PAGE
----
What is Augmentative and Alternative Communication?
Augmentative and Alternative Communication (AAC) is a method of communication used by individuals with a wide range of speech and language impairments, including congenital impairments such as cerebral palsy, intellectual impairment and autism, and acquired conditions such as amyotrophic lateral sclerosis (ALS) and Parkinson's disease.
How do I know if an individual is a good candidate for AAC?
AAC is for those individuals who are unable to use verbal speech, yet are cognitively able, or individuals whose speech is extremely difficult to understand. AAC can be a permanent addition to a person's communication or a temporary aid.
The evaluation of a user's abilities and requirements for AAC will include the individual's motor, visual, cognitive, language and communication strengths and weaknesses. The evaluation should include the input of family members, particularly for early intervention. You should also enlist the expert help of a speech-language pathologist, occupational therapist, or other AT professional to help with the decision. Here is a list of specific questions to consider.
- What are the individual's cognitive abilities?
- What are the individual's physical abilities?
- What is the most important vocabulary relevant to the individual?
- Consider the individual's motivation to use AAC and select the AAC system that will match.
What is a Speech-generating device?
Speech-generating devices (SGDs), also known as voice output communication aids, are electronic augmentative and alternative communication (AAC) systems used to supplement or replace speech or writing for individuals with severe speech impairments, enabling them to verbally communicate their needs. SGDs are important for people who have limited means of interacting verbally, as they allow individuals to become active participants in communication interactions.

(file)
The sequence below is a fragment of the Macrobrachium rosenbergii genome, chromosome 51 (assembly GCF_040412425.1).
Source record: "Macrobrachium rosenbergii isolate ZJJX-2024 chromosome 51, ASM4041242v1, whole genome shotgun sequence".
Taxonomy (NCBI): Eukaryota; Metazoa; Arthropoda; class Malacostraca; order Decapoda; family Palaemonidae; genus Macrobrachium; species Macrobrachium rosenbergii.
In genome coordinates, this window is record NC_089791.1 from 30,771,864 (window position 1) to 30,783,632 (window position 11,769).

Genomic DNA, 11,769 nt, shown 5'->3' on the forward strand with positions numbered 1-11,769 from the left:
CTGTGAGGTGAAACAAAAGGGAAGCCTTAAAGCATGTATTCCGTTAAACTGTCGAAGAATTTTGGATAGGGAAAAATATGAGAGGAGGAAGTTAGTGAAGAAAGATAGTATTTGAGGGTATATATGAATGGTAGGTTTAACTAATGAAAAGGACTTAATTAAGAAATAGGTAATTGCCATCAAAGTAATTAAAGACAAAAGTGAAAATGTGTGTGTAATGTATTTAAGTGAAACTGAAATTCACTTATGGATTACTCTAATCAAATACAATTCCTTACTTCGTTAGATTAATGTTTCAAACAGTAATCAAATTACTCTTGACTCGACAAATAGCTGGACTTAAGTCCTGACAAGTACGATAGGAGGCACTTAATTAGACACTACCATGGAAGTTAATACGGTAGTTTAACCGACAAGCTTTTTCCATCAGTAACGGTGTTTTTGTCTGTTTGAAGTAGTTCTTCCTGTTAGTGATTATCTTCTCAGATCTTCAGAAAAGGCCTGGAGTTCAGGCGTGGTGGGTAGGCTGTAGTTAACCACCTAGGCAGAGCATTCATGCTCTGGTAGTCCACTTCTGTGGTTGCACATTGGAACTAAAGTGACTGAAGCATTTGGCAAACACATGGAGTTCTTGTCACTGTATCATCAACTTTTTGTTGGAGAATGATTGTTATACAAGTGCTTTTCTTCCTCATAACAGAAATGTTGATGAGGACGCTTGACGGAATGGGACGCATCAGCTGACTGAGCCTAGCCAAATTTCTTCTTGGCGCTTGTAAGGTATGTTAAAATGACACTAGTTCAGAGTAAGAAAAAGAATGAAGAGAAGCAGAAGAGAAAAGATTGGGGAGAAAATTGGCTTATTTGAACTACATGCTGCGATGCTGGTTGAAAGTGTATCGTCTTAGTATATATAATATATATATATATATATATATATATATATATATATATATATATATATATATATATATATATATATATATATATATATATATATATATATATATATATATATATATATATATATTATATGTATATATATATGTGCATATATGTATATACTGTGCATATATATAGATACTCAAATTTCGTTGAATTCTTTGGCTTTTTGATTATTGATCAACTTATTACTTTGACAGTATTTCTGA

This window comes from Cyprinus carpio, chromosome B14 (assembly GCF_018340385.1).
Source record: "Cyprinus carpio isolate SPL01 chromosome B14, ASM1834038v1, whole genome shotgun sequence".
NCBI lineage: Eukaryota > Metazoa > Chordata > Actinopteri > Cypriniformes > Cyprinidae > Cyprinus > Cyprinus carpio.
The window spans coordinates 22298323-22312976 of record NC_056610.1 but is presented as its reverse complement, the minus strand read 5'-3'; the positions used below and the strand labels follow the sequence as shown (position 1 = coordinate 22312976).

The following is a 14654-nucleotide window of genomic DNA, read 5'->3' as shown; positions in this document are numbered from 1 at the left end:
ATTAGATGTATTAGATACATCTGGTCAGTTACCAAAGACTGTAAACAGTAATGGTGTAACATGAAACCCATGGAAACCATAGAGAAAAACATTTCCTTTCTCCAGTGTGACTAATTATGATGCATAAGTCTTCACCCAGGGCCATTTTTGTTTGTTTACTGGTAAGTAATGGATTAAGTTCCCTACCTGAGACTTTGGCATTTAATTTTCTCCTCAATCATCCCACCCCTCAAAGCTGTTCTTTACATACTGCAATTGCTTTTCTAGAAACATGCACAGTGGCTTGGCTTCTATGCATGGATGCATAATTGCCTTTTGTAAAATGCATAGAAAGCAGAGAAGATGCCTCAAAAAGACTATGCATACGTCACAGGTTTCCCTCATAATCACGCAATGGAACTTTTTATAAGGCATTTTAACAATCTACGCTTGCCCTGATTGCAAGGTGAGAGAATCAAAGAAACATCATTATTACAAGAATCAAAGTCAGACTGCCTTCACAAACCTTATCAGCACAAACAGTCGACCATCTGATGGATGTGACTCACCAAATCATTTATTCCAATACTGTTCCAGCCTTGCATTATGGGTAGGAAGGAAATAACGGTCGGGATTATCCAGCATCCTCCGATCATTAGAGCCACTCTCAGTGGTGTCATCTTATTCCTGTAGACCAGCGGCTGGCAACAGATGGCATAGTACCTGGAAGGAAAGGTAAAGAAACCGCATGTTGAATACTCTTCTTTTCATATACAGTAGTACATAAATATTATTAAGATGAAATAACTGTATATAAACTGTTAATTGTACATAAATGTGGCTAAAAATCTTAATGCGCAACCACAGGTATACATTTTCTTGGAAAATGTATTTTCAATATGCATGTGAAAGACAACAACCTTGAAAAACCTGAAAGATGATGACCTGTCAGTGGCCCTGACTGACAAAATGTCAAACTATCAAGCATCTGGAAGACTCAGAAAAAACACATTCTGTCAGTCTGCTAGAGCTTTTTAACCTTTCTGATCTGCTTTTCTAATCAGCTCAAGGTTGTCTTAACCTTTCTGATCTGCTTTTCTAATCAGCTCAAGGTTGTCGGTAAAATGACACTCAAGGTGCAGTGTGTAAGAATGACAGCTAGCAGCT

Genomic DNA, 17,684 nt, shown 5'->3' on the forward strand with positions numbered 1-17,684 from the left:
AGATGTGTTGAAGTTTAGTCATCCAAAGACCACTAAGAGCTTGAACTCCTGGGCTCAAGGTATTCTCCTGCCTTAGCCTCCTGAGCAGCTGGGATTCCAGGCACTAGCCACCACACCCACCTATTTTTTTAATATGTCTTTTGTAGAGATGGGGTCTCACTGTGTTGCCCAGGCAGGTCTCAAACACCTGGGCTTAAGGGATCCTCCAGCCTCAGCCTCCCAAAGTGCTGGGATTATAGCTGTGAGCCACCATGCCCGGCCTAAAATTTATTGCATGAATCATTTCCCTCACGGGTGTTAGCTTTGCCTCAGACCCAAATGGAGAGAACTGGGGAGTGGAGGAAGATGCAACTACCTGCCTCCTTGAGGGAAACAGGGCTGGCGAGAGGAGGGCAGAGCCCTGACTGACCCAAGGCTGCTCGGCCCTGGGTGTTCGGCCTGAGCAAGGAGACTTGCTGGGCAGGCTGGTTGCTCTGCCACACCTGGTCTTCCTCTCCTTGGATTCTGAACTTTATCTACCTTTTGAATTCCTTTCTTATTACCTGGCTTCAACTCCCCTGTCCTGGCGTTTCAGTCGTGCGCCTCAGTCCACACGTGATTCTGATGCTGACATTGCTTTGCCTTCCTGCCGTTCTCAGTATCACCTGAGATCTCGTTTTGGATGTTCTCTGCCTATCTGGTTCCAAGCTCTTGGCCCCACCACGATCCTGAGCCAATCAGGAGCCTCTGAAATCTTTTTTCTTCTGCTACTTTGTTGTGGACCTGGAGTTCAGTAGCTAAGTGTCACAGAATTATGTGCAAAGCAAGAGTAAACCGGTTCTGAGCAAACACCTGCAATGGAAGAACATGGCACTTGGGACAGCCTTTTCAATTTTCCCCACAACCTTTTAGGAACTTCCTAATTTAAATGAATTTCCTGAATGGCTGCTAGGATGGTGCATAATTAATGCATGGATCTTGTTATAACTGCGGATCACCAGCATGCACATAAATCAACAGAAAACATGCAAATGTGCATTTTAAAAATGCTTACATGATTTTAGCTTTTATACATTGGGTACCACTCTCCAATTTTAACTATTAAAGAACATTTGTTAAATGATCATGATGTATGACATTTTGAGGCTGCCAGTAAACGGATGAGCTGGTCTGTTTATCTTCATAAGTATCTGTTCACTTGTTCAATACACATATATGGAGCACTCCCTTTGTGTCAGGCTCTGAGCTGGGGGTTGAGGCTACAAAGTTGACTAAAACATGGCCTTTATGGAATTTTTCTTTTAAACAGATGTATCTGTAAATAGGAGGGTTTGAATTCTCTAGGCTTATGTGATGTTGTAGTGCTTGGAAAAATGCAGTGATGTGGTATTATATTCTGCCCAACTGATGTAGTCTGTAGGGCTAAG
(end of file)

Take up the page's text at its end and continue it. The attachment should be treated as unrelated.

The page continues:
What are some common AAC Myths and Realities?
The following myths are listed on the American Speech-Language-Hearing Association (ASHA) website:
Myth 1: Introducing AAC will reduce an individual's motivation to improve natural speech and will hinder language development (including the development of social communication skills). AAC should be introduced only after the ability to use natural speech has been completely ruled out.
Myth 2: Young children are not ready for AAC and will not require AAC until they reach school age.
Myth 3: Prerequisite skills such as understanding of cause and effect and showing communicative intent must be demonstrated before AAC should be considered; individuals with cognitive deficits are not able to learn to use AAC.
ASHA also cites this research to debunk these myths.
Whom should I contact for more information?
Contact your local Saltillo Consultant.